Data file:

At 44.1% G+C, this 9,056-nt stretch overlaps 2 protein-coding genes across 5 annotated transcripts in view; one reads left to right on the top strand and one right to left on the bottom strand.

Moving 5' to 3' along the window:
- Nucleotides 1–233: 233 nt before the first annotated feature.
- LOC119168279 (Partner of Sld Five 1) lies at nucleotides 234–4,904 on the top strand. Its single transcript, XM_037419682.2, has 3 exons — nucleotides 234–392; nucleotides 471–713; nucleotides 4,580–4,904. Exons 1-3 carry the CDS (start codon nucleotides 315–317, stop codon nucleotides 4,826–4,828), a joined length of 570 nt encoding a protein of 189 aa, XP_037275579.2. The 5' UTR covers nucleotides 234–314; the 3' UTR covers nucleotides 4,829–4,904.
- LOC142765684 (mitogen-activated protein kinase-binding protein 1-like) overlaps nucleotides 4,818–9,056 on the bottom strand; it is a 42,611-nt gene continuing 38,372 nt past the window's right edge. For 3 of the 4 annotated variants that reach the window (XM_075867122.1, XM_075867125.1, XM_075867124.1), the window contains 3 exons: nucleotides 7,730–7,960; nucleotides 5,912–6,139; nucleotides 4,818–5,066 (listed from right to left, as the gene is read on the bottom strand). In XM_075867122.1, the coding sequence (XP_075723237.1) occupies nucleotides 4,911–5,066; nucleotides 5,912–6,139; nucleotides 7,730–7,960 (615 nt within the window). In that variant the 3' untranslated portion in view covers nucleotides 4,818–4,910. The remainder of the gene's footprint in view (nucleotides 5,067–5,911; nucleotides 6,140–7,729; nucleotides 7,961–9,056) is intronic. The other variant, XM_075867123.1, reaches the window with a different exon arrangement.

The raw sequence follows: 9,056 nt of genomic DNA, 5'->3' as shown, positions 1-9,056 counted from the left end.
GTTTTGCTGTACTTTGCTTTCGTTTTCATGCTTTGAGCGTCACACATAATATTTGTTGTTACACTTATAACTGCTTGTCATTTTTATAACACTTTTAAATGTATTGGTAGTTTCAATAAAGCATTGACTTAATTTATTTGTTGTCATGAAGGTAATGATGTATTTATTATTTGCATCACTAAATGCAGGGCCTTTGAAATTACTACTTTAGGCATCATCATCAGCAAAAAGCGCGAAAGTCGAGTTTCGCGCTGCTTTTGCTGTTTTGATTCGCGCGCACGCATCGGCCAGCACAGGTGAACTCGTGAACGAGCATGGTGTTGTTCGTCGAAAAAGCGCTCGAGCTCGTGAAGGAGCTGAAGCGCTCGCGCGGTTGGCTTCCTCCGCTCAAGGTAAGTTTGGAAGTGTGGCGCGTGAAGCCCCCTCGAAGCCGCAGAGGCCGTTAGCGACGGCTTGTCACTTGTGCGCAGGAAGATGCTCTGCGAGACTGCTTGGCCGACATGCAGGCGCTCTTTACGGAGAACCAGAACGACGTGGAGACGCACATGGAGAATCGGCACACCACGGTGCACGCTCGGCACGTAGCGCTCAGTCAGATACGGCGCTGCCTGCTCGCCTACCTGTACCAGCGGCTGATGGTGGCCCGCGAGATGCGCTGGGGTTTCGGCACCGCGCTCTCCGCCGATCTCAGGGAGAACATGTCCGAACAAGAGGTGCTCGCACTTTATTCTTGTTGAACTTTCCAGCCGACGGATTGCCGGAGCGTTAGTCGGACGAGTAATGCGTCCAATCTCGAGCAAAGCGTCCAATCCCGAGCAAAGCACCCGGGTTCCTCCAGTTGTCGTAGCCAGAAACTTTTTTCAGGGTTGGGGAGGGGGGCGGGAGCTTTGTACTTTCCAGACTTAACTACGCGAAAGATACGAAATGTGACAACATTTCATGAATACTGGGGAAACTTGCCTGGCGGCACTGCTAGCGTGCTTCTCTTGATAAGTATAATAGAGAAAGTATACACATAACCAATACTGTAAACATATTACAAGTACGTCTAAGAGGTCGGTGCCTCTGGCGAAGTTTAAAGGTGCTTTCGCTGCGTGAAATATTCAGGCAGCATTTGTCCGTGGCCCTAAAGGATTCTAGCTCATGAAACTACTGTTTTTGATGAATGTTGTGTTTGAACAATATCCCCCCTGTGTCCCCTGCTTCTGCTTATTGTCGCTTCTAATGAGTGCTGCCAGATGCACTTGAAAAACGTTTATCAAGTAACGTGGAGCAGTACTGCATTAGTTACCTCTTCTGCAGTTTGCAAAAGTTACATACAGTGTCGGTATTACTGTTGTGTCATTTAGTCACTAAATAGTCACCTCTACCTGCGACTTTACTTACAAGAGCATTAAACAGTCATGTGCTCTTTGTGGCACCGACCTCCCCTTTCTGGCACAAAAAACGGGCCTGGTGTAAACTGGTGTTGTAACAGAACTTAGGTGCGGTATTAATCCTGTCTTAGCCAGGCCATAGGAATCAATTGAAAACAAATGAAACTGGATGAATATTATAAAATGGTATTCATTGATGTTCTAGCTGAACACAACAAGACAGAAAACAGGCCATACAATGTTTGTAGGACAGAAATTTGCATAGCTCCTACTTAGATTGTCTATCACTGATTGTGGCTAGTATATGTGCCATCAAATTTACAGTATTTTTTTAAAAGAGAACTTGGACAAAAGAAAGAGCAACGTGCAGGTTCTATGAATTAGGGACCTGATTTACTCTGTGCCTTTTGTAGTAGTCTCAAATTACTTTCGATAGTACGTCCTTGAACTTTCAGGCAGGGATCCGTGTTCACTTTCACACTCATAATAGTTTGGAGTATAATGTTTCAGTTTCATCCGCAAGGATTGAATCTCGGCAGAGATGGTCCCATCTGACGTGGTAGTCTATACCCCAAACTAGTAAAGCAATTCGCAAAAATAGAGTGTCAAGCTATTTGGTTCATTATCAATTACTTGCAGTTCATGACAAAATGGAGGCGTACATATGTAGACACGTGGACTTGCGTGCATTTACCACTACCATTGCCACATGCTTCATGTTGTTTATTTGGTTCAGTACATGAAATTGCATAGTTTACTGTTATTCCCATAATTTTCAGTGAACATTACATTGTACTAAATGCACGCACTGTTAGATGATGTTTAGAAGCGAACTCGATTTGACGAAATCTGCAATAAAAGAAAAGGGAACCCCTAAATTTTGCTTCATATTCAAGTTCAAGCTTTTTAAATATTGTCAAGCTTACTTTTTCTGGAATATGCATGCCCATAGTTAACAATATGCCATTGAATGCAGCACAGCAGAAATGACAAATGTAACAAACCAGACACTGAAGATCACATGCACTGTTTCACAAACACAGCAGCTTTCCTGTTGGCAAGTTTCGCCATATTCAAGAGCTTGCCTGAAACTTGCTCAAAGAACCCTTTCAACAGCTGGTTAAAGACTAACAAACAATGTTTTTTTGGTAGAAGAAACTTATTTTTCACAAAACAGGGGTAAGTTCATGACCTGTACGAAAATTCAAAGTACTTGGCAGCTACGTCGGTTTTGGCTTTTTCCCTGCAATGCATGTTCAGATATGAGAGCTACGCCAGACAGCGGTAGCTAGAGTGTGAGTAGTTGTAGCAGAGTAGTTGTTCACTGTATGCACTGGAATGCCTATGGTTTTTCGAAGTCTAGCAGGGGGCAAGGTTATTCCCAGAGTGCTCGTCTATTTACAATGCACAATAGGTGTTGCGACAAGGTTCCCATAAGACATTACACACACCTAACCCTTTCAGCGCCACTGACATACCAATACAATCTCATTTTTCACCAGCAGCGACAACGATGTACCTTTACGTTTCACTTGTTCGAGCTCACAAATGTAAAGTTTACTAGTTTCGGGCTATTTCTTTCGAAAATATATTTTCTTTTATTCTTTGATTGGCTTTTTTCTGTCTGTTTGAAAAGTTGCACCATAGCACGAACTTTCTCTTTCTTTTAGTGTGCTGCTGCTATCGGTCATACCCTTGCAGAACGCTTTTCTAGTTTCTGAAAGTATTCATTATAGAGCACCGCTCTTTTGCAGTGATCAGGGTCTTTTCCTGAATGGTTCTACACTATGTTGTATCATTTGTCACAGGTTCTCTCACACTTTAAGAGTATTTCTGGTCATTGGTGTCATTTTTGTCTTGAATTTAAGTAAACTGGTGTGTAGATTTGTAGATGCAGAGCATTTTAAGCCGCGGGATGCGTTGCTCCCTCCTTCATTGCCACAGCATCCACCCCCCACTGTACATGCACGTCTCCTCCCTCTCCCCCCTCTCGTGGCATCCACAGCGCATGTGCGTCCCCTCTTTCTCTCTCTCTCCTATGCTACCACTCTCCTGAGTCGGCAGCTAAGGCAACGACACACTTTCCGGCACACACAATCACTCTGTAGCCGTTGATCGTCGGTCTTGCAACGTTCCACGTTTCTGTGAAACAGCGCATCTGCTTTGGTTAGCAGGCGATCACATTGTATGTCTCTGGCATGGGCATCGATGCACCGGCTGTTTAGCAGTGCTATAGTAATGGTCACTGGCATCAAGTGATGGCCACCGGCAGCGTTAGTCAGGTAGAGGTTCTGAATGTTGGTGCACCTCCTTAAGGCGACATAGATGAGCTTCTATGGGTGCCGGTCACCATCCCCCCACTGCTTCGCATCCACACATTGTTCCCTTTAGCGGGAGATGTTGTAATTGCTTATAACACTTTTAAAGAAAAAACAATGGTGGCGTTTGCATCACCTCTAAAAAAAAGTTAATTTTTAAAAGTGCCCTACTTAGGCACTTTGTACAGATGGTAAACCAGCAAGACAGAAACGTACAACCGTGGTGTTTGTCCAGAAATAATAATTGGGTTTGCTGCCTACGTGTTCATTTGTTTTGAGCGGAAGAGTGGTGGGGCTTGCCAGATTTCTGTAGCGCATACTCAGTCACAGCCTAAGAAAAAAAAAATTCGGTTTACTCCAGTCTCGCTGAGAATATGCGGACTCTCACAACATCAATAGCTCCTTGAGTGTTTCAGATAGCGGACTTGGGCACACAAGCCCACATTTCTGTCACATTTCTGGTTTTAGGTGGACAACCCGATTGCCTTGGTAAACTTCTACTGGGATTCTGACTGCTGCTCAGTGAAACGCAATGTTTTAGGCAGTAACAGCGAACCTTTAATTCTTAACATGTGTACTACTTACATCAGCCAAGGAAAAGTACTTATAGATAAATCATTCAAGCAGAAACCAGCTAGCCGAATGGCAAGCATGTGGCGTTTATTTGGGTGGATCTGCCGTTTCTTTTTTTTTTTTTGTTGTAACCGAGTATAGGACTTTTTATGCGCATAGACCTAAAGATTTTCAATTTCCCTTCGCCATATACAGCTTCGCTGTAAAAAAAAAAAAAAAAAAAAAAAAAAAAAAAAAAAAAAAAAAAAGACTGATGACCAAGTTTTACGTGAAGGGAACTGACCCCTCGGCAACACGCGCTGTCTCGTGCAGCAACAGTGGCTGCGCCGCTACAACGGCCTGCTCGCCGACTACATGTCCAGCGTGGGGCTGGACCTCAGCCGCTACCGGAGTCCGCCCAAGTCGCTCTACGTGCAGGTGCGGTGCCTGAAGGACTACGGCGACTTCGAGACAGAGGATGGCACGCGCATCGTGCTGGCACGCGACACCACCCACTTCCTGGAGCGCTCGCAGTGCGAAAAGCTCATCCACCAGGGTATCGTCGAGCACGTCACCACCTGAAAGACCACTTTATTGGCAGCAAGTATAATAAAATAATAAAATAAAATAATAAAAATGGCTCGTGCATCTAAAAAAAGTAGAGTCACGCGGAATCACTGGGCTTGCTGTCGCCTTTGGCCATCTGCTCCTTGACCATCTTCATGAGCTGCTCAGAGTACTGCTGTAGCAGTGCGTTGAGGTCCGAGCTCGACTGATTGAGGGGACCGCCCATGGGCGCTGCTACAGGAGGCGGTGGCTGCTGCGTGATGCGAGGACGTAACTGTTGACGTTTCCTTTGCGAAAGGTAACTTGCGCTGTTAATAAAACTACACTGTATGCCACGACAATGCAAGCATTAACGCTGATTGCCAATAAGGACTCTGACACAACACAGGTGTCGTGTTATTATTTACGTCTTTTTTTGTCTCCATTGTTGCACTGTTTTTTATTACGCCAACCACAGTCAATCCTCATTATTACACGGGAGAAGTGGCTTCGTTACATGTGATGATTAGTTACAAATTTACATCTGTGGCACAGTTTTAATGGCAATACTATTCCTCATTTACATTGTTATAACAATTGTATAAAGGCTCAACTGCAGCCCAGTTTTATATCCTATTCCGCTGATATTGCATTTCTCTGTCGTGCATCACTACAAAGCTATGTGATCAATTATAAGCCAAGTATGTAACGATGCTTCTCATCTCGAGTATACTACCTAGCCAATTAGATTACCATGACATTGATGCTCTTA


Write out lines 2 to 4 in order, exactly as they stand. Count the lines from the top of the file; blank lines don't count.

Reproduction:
Moving 5' to 3' along the window:
- Nucleotides 1–233: 233 nt before the first annotated feature.
- LOC119168279 (Partner of Sld Five 1) lies at nucleotides 234–4,904 on the top strand. Its single transcript, XM_037419682.2, has 3 exons — nucleotides 234–392; nucleotides 471–713; nucleotides 4,580–4,904. Exons 1-3 carry the CDS (start codon nucleotides 315–317, stop codon nucleotides 4,826–4,828), a joined length of 570 nt encoding a protein of 189 aa, XP_037275579.2. The 5' UTR covers nucleotides 234–314; the 3' UTR covers nucleotides 4,829–4,904.